Saturday, 21 February 2009

Children with Chrons Disease & Folic Acid Link

Chemical Structure of Folic AcidIt has been found that Children with inflammatory bowel disease (IBD), that includes children with chrons and ulcerative colitis have low levels of Folic Acid in their blood, this ads to the theory that people with chrons and ulcerative colitis are lacking in Folate (Folic Acid)

What is Folic Acid?
Folic acid which is also called Folate, Vitamin B9 or Folacin are the types of the water-soluble Vitamin B9. The names of Folate and Folic acid come from the Latin word folium which means leaf.

Why is Folic Acid important?
Vitamin B9 that is essential to numerous bodily functions. It is vitally important during periods of rapid cell division and growth, this includes childhood and when a person is pregnant. Both children and adults require folic acid to produce healthy red blood cells and prevent anemia.

Researchers from the University of California in San Francisco believe that IBD in children may be different from the IBD that affects adults. This discovery was made when they measured blood folate levels in 78 children, nearly half of whom had recently been diagnosed with IBD while the remainder were healthy controls. Folate levels were nearly 20 per cent higher in the IBD group, the researchers found, even though the controls were ingesting around 18 per cent more folate from their diet.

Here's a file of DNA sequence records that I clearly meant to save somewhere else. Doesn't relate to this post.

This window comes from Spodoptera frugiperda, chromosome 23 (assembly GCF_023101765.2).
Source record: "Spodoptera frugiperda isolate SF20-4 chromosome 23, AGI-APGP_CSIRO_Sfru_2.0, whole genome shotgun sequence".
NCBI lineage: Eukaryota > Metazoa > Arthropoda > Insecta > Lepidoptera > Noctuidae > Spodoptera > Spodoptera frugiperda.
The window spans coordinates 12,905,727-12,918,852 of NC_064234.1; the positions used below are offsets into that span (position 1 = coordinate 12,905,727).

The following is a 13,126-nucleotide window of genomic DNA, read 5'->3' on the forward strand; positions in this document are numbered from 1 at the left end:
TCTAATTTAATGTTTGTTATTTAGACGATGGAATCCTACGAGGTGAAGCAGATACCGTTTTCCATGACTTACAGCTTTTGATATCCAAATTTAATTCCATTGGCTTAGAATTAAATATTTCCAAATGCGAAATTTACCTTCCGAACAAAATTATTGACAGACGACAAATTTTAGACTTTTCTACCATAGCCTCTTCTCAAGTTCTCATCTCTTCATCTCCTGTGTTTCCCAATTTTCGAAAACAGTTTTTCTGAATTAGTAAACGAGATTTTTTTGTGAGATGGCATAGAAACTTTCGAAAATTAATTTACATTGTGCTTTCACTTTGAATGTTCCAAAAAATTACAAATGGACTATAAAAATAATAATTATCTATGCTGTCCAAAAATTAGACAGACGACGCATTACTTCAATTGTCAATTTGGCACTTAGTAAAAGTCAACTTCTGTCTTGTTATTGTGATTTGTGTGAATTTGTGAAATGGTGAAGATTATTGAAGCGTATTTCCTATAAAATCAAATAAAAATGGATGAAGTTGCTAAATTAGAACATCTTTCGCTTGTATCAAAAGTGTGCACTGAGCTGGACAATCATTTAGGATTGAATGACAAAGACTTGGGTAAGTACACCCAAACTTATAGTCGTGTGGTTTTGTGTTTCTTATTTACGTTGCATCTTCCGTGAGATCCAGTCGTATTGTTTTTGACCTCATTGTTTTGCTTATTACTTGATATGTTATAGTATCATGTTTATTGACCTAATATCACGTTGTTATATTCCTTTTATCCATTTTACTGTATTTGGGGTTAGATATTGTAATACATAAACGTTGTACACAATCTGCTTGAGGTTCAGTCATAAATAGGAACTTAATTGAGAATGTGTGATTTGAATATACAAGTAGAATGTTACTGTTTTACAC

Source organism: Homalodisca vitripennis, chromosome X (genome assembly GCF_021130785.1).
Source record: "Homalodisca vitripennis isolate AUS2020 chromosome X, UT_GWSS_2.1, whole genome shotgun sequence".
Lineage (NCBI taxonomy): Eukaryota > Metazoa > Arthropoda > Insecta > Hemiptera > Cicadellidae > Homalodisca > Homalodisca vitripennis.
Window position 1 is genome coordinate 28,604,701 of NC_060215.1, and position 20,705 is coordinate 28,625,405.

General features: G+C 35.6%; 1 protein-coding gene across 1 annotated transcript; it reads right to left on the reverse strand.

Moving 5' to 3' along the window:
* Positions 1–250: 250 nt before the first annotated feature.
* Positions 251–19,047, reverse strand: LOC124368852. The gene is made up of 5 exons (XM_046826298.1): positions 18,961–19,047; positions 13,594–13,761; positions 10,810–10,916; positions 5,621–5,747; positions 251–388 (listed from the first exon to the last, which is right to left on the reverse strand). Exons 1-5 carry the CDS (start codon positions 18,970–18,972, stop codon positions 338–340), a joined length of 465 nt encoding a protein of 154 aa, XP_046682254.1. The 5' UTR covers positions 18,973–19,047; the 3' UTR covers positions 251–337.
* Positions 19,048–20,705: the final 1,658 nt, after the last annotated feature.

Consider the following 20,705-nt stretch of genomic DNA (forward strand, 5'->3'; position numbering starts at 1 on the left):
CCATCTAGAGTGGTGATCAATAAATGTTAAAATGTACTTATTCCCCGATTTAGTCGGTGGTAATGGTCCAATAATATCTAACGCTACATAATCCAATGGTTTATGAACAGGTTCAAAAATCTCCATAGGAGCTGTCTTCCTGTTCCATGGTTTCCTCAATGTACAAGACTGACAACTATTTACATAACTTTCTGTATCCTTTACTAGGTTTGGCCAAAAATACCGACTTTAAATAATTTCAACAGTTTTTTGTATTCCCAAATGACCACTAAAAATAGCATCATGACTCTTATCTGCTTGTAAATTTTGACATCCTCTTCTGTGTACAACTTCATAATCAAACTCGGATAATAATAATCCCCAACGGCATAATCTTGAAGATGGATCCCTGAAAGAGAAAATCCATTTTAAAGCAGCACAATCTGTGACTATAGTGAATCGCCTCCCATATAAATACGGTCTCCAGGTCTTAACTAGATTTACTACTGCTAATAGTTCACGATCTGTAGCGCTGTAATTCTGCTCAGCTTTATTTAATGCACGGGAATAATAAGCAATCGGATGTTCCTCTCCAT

Folic Acid in Foods
Folate is found in leafy vegetables, so things like spinach, turnip greens, lettuces, dried beans and peas, fortified cereal products, sunflower seeds and certain other fruits and vegetables are rich sources of folate. Liver and liver products also contain high amounts of folate, as does baker's yeast. Some breakfast cereals (ready-to-eat and others) are fortified with 25% to 100% of the recommended dietary allowance (RDA) for folic acid.

Folic acid is added to grain products in many countries, and in these countries fortified products make up a significant source of folate.

Sources: American Journal of Clinical Nutrition, 2009; 89: 545-50 & Wikipedia.